Foreign scholarship alumni with Árpád János Potápi
The Hungarian Youth Association and the Milestone Institute held a conference entitled ‘All roads lead home? – Being abroad is the goal or a stop?’ on September 6 in Budapest. After the opening speech by Dr. Veronika Varga-Bajusz, Deputy State Secretary for Higher Education, the organizers presented their research on Hungarian students studying abroad.
The Milestone Institute was founded in 2010. It provides personalized education for secondary school students. Their domestically developed, internationally recognized English-language programs, delivered alongside secondary school, provide intellectual development and academic immersion. The educational programs were designed to nurture a community of future leaders who are committed to creating a competitive Hungary in the 21st century.
Two research papers were presented at the forum.
While one examined former students of Milestone Institute and their career and mobility data, the other mapped the financial situation of Hungarian students studying abroad in Hungary.
The data of the first research study was obtained by examining the profiles of 1,180 students who graduated from the Milestone Institute between 2011 and 2022, while career and mobility data were collected from 785 students in autumn 2022.
As a result, it was revealed that Milestone students are present at 22 universities worldwide. Of these, 65% study at one of the world’s top 100 universities.
Over the past 10 years, the gender distribution of alumni has been evenly balanced, with males and females representing 51-49% of Milestone alumni.
In terms of the field of study they choose, they also do not deviate from the general global trend: females are choosing humanities in slightly higher proportions and males are choosing real sciences.
The proportion of those choosing Hungarian higher education has not changed in the more than 10 years since Milestone was launched. They mostly choose to study health and science. Those choosing arts and languages are the least likely to continue their studies in a Hungarian university.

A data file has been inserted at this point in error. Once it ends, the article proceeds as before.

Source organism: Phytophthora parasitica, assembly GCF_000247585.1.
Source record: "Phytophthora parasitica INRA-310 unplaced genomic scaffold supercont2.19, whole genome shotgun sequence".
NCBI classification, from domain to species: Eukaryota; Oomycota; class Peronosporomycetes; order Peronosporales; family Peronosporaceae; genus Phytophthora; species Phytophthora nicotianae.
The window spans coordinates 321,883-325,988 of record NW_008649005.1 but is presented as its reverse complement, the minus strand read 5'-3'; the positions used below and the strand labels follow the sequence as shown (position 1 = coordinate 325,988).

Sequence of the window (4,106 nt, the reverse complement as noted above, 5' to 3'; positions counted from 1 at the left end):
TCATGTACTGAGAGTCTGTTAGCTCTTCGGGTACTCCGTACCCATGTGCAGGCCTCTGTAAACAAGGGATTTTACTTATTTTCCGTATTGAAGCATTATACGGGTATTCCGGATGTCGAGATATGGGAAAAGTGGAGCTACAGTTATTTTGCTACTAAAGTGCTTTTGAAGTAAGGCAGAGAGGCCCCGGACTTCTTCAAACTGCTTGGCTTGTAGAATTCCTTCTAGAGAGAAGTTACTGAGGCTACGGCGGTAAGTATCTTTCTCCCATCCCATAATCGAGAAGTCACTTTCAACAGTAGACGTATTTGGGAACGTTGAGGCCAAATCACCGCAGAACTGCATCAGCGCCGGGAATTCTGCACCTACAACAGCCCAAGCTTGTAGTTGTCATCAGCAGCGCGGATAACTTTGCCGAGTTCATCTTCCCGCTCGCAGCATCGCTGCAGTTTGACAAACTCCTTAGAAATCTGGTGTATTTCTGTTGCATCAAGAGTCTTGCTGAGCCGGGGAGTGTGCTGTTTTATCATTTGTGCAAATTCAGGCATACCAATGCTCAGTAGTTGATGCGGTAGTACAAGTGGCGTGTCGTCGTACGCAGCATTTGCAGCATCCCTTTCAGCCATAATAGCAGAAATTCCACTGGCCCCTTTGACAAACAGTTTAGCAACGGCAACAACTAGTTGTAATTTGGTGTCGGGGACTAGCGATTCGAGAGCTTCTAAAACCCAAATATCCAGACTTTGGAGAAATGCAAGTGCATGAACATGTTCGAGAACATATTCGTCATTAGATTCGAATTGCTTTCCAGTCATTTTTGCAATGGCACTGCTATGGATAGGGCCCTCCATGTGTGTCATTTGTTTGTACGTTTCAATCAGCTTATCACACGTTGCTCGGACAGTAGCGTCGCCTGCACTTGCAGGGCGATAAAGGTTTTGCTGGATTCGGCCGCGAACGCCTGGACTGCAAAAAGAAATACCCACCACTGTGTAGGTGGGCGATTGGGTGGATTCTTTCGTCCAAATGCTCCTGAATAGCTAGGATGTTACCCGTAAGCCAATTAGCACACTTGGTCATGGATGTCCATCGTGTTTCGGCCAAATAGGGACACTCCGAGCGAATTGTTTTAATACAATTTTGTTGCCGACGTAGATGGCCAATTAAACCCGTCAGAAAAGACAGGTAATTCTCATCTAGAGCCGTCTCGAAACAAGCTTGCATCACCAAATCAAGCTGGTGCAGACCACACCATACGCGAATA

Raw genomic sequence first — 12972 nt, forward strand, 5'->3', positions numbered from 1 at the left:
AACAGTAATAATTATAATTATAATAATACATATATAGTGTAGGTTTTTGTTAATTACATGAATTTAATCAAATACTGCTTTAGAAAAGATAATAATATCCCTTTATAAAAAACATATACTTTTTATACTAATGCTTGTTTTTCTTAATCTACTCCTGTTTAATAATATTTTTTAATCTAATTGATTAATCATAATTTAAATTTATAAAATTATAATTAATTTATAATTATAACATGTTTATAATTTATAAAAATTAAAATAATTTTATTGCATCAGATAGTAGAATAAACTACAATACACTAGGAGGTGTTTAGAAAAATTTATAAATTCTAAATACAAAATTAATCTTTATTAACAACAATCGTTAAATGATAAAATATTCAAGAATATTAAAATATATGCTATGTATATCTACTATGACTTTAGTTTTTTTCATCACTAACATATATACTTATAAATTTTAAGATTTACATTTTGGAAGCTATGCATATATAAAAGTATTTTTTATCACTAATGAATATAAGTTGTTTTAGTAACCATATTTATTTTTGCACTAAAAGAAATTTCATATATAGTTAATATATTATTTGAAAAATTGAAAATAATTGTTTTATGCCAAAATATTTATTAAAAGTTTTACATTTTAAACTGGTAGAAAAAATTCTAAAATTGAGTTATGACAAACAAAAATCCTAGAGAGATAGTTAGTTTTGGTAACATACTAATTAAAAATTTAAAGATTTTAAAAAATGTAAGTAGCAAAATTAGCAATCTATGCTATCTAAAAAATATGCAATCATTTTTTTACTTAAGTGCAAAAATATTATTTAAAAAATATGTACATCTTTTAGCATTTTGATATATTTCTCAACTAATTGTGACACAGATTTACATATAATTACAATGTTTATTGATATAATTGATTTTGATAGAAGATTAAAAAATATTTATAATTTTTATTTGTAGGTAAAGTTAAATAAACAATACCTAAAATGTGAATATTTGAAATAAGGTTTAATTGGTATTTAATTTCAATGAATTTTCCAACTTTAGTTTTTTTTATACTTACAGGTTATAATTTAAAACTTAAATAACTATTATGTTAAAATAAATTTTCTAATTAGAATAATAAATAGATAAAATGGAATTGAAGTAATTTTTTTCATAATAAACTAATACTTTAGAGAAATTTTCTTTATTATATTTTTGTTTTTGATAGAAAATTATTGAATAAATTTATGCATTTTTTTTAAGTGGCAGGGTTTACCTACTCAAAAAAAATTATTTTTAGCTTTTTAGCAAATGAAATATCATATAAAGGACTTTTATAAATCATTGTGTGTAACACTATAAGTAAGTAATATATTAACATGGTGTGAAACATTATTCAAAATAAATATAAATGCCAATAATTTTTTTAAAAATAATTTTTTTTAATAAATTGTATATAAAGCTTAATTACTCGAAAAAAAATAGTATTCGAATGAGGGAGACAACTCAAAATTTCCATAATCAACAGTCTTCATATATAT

One of the buildings of the prestigious Hungarian medical school, Semmelweis University. Photo via semmelweis.hu
Over the last 11 years, the UK has had the highest proportion of students continuing their studies, as it has the highest number of top universities in Europe offering English language courses.
Two in three Milestone alumni return home to Hungary after graduation and one out of three Milestone alumni who have graduated returns home after three years.
61% of Milestone graduates studying abroad return home after graduation.
More than half of graduates from top international universities, 58% of graduates from the world’s top 100 universities, and 51% of graduates from Oxford and Cambridge decide to settle down in Hungary after their studies.
Wren Library at the University of Cambridge. Photo via Facebook/University of Cambridge
Currently, 39% of alumni work in Hungary, 90% of them in Budapest. Of those not living in Hungary, 78% live in the UK, but there is now at least one Milestone alumni living in 33 different countries on every continent of the world.
Most people are currently working in education and research, but there are also many in the IT and financial sectors.
Ádám Zeitler, co-founder of Milestone Institute, presenting at the forum. Photo: Hungary Today
The aim of the second research study, the Youth Affluent Survey Research Study, was to map the financial situation of Hungarian students studying abroad. The sample was taken between May 2022, and August 2022. The respondents are drawn from 12 study countries: the US, Luxembourg, Belgium, Denmark, Spain, and Singapore.
FactSince Hungary’s accession to the EU, the number of students studying abroad has increased just as the number and the proportion of Hungarian students studying abroad that has risen from just under 1.7% to 8%.
Students mainly go abroad because they find it beneficial to gain knowledge and experience from a different country.
94% of students think it is easier to find a job with a foreign degree than with a Hungarian one, and 97% think that the value proposition of university courses abroad is better.
Contrary to popular belief, studying abroad is not the privilege of the wealthiest. Students studying abroad are largely self-sufficient: 76% of students work while studying at university.
Furthermore, it is a common misconception among companies that
students who study abroad expect excessively high salaries when they start their careers in Hungary. This is not the case.
Average career starters would be happy to work in Hungary for a net monthly salary of 510,000 HUF (EUR 1,307) in Hungary. For students who have graduated in Hungary the expected salary is HUF 330,000 (EUR 845.8).
The research confirmed that the number and proportion of students studying abroad is also gradually increasing. Considering the competitive knowledge and work experience of students studying at the world’s leading universities and in the most competitive labor markets, these students represent an unparalleled value for Hungary’s cultural, economic, and innovative development.
FactThe Hungarian Youth Association (HYA) is an organization established for Hungarian students studying abroad and representing their interests. Central to the organization’s values is that despite geographical boundaries, Hungarian students studying abroad can be part of a strong and sustainable community. HYA is committed to helping outstandingly talented Hungarian students travel in as many aspects as possible, from their initial university choices through their higher education years, to employment.
Featured photo: Facebook/Milestone Institute